Perhaps a nitpick detail, but having someone rob them would not be equivalent, because the cost of the action is offset by the ill-gotten gains. The proposed currency is more directly equivalent to paying someone to break into the target's bank account and destroying their assets by a proportional amount so that no one can use them anymore.
As for the more general concerns:Standardized laws and rules tend in practice to disproportionately benefit those with the resources to bend and manipulate those rules with lawyers. Furthermore, this proposal does not need to replace all laws, but can be utilized alongside them as a way for people to show their disapproval in a way that is more effective that verbal insult, and less coercive than physical violence. I'd consider it a potential way to channel people's anger so that they don't decide to start a revolution against what they see as laws that benefit the rich and powerful. It is a way to distribute a little power to individuals and allow them to participate in a system that considers their input in a small but meaningful way.The rules may be more consistent with laws, but in practice, they are also contentious in the sense that the process of creating these laws is arcane and complex and the resulting punishments often delayed for years as they work through the legal system. Again, this makes sense when determining how the coercive power of the state should be applied, but leaves something to be desired in terms of responsiveness to addressing real world concerns.Third-party enforcement is certainly desirable. In practice, the glory system allows anyone outside the two parties to contribute and likely the bulk of votes will come from them. As for cycles of violence, the exchange rate mechanism means that defence is at least twice as effective as attack with the same amount of currency, which should at least mitigate the cycles because it won't be cost-effective to attack without significant public support. Though this is only relevant to the forum condition.In the general condition as a currency, keep in mind that as a currency functions as a store of value, there is a substantial opportunity cost to spending the currency to destroy other people's currency rather than say, using it to accrue interest. The cycles are in a sense self-limiting because people won't want to spend all their money escalating a conflict that will only cause both sides to hemorrhage funds, unless someone feels so utterly wronged as to be willing to go bankrupt to bankrupt another, in which case, one should honestly be asking what kind of injustice caused this situation to come into being in the first place.All that being said, I appreciate the critiques.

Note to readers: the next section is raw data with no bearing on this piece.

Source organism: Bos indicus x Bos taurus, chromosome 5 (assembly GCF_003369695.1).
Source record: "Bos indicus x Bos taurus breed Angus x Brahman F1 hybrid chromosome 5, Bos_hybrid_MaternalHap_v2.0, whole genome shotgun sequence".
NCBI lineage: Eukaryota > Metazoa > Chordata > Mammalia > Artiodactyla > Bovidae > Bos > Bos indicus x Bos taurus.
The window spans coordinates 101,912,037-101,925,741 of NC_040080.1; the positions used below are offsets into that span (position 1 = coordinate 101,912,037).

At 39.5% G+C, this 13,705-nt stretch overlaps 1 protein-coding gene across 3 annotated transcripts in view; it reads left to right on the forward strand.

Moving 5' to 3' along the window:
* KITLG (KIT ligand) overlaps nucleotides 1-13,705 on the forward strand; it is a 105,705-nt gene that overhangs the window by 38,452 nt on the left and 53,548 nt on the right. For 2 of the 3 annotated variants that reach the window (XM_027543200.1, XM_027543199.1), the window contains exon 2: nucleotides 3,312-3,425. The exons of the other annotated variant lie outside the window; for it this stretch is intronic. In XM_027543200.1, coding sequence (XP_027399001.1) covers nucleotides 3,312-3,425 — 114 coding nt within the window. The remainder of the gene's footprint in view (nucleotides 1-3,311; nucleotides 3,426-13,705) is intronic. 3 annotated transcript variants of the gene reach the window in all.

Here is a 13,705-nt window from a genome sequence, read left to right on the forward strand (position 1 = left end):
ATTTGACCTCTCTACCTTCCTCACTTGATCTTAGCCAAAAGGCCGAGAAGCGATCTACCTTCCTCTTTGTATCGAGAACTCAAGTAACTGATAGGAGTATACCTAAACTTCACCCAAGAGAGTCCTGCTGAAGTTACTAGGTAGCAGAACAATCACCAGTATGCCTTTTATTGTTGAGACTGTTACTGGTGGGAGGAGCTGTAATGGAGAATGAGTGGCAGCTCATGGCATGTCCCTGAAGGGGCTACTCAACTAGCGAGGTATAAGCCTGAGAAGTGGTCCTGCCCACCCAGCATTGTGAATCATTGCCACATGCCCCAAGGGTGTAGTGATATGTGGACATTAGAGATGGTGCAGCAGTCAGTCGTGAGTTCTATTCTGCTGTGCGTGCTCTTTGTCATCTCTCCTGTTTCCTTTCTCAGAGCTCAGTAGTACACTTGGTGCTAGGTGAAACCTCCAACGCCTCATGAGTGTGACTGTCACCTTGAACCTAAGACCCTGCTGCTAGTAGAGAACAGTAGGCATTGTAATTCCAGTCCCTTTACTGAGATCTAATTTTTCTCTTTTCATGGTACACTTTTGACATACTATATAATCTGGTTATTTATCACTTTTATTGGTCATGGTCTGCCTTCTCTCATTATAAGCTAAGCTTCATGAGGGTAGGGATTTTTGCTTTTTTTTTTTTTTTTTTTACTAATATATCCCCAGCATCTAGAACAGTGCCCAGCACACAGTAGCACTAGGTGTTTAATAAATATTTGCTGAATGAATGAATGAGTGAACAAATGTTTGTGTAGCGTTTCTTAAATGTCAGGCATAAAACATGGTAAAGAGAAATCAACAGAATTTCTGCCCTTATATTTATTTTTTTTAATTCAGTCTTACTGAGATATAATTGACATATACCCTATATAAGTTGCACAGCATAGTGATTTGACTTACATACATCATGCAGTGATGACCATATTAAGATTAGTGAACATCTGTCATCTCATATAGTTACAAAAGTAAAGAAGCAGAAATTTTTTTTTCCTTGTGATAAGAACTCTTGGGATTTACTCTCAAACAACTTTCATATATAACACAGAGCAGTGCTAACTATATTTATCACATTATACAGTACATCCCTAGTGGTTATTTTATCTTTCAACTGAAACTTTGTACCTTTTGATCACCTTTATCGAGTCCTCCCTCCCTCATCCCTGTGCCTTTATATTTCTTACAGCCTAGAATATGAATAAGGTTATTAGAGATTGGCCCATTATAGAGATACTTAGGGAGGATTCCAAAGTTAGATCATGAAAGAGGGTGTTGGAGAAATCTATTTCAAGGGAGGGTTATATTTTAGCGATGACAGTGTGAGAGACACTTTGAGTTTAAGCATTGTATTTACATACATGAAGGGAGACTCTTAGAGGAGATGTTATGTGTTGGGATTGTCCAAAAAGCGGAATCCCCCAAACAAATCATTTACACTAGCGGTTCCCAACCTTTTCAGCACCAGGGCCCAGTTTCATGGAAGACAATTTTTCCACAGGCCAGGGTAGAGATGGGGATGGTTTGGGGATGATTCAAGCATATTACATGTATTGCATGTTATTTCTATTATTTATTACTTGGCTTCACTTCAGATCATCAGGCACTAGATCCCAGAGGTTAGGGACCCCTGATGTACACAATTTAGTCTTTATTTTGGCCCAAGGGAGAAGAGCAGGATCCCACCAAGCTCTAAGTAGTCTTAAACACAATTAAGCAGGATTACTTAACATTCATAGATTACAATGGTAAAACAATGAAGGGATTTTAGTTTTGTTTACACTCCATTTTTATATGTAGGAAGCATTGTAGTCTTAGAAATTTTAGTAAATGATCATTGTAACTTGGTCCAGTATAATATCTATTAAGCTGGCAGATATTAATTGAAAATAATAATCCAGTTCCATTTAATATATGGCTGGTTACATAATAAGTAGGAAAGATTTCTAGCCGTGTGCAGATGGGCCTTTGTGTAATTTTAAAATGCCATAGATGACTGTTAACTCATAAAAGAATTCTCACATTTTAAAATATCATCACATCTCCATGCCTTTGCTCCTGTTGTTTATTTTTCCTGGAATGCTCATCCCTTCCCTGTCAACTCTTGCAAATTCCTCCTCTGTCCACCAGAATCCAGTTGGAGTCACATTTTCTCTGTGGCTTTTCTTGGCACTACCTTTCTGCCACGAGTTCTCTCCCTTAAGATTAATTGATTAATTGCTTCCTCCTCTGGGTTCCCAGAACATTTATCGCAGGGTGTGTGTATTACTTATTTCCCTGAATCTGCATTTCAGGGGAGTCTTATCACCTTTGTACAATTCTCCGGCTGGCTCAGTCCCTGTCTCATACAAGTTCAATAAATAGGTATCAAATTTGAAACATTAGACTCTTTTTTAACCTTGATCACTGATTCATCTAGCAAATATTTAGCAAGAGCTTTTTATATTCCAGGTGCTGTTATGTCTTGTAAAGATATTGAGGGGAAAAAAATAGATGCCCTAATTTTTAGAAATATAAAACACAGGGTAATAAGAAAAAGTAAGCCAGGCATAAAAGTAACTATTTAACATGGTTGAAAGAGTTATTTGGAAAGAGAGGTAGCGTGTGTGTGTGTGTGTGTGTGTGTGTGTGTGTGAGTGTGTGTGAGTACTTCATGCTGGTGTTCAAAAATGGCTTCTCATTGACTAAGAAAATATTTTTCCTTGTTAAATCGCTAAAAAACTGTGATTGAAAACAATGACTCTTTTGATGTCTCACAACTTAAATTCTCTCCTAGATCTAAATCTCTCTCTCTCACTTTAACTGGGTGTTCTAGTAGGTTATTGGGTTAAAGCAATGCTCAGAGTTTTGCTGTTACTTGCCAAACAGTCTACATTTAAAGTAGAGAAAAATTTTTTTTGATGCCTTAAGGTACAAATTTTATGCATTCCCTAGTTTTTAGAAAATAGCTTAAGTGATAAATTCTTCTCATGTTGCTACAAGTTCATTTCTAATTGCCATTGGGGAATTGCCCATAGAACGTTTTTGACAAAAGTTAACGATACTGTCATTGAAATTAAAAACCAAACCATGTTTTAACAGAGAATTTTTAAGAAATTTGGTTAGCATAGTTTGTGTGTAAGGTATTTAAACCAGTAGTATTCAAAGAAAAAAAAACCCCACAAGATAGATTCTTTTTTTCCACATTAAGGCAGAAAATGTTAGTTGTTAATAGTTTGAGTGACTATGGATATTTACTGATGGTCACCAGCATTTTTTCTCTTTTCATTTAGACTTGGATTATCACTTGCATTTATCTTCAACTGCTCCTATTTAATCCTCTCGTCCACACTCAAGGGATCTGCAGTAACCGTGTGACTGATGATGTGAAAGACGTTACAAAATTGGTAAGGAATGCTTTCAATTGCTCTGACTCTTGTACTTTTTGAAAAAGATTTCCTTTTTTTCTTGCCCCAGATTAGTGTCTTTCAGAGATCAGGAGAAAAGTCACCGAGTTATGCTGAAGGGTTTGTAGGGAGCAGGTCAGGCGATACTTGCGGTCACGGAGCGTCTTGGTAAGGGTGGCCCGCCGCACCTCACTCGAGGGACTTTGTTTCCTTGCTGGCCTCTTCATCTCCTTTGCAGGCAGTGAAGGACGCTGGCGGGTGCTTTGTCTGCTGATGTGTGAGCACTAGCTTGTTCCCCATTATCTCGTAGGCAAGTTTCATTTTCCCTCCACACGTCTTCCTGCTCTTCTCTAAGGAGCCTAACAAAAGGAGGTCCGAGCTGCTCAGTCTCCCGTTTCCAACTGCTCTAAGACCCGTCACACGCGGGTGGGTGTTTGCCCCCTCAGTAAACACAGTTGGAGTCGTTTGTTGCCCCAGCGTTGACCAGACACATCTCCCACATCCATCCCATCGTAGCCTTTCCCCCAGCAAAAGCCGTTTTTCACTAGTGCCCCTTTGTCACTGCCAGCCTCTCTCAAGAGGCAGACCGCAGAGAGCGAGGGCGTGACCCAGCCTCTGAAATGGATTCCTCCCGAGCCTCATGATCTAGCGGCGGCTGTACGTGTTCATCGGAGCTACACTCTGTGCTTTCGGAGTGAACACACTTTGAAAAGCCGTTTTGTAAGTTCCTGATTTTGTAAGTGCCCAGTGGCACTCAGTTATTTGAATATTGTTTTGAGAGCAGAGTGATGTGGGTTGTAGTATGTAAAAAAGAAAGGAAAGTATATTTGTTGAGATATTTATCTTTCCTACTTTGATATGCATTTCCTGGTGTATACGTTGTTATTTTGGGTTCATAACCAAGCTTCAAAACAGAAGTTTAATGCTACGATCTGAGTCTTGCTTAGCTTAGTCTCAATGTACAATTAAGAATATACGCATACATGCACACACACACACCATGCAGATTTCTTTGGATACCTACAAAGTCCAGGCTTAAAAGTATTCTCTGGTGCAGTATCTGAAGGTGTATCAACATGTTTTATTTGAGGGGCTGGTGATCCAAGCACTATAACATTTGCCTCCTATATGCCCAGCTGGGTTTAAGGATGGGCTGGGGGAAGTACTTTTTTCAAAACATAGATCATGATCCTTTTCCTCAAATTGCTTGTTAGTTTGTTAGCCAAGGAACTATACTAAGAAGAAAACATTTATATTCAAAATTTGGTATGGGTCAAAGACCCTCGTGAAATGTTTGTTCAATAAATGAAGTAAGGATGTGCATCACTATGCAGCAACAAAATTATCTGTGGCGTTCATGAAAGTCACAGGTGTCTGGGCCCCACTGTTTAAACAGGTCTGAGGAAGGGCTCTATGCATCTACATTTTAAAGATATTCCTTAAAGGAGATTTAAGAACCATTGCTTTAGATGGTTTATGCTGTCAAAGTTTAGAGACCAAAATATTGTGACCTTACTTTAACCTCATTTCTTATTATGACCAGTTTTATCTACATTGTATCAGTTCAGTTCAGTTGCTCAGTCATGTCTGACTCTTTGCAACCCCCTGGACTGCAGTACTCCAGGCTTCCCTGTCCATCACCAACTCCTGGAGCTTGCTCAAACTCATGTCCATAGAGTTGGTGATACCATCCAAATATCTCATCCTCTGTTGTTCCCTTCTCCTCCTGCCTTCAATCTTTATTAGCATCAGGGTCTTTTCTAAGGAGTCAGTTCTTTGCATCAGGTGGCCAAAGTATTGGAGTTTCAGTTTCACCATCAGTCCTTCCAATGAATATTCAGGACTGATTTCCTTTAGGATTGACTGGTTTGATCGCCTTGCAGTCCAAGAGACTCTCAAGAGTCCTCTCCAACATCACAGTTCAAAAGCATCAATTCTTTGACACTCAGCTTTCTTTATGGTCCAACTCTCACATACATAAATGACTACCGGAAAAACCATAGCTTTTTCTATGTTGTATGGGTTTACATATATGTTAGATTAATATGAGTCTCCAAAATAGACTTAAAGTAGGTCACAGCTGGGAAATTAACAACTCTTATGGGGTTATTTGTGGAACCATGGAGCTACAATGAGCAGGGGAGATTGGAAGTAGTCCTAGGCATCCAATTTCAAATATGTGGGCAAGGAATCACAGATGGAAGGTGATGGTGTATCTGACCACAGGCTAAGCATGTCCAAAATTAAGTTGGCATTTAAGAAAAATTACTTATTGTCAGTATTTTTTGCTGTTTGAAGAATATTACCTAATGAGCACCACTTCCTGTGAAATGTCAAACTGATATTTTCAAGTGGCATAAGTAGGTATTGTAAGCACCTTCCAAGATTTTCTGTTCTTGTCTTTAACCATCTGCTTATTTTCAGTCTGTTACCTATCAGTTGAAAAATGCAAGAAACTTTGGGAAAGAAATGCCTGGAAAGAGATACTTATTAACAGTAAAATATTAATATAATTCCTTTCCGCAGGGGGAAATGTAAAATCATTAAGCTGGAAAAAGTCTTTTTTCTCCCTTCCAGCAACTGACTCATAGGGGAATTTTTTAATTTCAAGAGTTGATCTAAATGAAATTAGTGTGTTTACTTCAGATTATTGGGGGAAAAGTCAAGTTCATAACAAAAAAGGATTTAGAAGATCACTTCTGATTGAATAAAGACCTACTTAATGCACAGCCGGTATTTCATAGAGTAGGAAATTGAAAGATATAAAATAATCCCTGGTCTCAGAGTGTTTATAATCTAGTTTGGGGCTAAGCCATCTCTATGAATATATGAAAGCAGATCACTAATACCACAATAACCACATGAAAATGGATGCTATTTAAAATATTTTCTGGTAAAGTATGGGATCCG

As for the cheaply punishing prolific posters problem, I don't know a good solution that doesn't lead to other problems, as forcing all downvotes to cost glory makes it much harder to deal with spammers who somehow get through the application process filter. I had considered an alternative system in which all votes cost glory, but then there's no way to generate glory except perhaps by having admins and mods gift them, which could work, but runs counter to the direct democracy ideal that I was sorta going for.
What I meant was you could farm upvotes on your posts. Sorry. I'll edit it for clarity.
And further to clarify, you'd both be able to gift glory and also spend glory to destroy other people's glory, at the mentioned exchange rate.
The way glory is introduced into the system is that any given post allows everyone one free vote on them that costs no glory.